In case anyone was left wondering, the New York Times has gone out of its way yet again to prove that the paper is no supporter of free speech. Their latest attack on free speech, though, is so biased and dishonest that in just one article the New York Times has reached a new low.
The article in question is a nearly 5,000 word piece titled “The Making of a YouTube Radical” written by a man named Kevin Roose. In this fact-free rant, Roose covers the story of a young man who was supposedly “radicalized” by watching conservative content on YouTube.
“Caleb Cain was a college dropout looking for direction,” Roose wrote, “He turned to YouTube. Soon, he was pulled into a far-right universe, watching thousands of videos filled with conspiracy theories, misogyny and racism.”
According to Kevin Roose and the New York Times, it was videos from popular conservatives such as Ben Shapiro that “radicalized” Caleb Cain.
But what does the paper mean when they say that Cain was radicalized? Thankfully, Roose goes on to explain this for us, saying, “Mr. Cain never bought into the far right’s most extreme views, like Holocaust denial or the need for a white ethnostate, he said. Still, far-right ideology bled into his daily life. He began referring to himself as a “tradcon” — a traditional conservative, committed to old-fashioned gender norms. He dated an evangelical Christian woman, and he fought with his liberal friends.”
This is what Roose and the New York Times consider to be radical. To the New York Times, embracing traditional conservatism, arguing with liberals, agreeing with the most fundamental facts of biology, and dating a Christian are all examples of far-right radicalism.
In an article that was apparently important enough to be featured on the front page of their website, these examples were the best that the New York Times could come up.
There were no examples of someone embracing white supremacy or becoming a radical racist because they watched conservative videos. To the New York Times, the fact that someone is able to access and embrace information outside of liberal thought is problem enough.
The fact that Roose and the New York Times considers this to be a problem is the main thrust of their article. Roose goes on to blame YouTube and its algorithms for introducing Caleb Cain and others to conservative ideas.
Though Roose never offers a solution to this problem outright, the solution that he is getting at could not be more apparent – Roose would like nothing more than for YouTube to censor conservative voices altogether. To him, this is the only way to prevent young people such as Caleb Cain from becoming “radicalized” by conservative content.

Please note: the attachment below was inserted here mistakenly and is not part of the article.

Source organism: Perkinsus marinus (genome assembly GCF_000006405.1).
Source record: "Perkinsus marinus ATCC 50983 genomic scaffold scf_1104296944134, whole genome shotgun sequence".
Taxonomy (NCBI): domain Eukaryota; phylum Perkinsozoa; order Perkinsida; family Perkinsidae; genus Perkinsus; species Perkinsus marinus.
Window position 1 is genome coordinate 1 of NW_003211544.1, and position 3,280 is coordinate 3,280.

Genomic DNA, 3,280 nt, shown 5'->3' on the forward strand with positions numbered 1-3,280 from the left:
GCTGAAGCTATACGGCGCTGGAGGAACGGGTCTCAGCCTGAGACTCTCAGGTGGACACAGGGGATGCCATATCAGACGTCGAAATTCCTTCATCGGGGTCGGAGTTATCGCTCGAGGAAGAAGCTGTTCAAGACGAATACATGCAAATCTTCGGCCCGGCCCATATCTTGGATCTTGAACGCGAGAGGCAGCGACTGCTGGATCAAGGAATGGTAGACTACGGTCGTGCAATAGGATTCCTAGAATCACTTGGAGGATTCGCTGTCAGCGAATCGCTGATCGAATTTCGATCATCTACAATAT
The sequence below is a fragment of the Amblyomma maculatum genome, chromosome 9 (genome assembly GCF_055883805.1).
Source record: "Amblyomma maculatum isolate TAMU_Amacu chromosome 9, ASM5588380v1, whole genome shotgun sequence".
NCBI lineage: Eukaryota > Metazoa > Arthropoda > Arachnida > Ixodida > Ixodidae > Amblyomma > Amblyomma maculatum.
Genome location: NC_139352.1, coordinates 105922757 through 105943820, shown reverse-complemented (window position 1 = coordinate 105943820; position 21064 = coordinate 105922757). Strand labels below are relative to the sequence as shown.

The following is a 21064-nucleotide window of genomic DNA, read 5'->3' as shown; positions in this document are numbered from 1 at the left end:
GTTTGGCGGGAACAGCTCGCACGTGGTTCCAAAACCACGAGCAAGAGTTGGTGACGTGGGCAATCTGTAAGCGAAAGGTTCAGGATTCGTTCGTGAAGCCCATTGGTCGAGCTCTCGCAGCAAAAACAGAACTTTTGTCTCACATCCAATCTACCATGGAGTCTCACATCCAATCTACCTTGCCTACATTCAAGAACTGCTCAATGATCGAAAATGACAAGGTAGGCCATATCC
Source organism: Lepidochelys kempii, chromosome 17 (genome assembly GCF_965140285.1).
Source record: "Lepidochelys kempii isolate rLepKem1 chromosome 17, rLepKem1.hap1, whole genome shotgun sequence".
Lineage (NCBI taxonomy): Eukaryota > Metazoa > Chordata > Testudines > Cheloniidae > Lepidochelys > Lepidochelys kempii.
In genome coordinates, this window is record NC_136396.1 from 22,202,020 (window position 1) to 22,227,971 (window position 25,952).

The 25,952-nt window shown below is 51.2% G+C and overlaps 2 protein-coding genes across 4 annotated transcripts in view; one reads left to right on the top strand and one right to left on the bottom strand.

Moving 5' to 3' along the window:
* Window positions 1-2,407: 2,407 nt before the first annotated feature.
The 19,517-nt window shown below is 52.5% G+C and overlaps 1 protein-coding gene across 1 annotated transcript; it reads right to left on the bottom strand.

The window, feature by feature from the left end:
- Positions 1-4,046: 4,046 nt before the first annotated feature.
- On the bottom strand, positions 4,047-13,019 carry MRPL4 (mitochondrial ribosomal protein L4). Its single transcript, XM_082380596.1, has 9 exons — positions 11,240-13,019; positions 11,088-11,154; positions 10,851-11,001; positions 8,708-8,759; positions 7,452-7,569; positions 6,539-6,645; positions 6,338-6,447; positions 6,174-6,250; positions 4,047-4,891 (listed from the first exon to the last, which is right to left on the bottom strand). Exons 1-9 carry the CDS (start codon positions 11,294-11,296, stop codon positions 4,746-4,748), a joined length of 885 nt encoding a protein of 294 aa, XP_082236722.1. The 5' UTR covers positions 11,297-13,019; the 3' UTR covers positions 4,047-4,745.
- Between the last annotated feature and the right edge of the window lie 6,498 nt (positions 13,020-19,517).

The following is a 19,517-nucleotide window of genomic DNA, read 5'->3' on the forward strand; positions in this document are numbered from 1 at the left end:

In more accurate and honest terms, censoring conservative voices is the only way to prevent people from being exposed to ideas outside of leftist thought.
Roose concludes his rant by arguing that it is impossible to get a useful education on politics from watching YouTube videos, despite using nearly 5,000 words to explain how Caleb Cain did just that. Rather, according to Roose, trusting the mainstream media and, consequently, trusting leftist papers such as the New York Times is the only real way to learn the truth about politics – and any voice outside of the mainstream media need to be silenced.
Keep in mind that Roose is not alone in this position. The editors at the New York Times chose to both publish his dishonest article and feature it on the front page of their website. Even for a paper that has grown accustomed to reaching new lows in the past few years, going after free speech in this manner has got to be as low as the paper has ever sunk.
The real danger, though, is that YouTube and other platforms are all too willing to listen when those on the left cry for more censorship. Already, YouTube has demonetized countless conservative channels and, in some cases, banned them from the platform altogether.
According to Kevin Roose, the New York Times, and the rest of those on the far-left, this censorship is necessary in order to prevent “radicalization”. According to anyone who supports our Constitutional rights, it is nothing more than a dangerous and dishonest attack on free speech.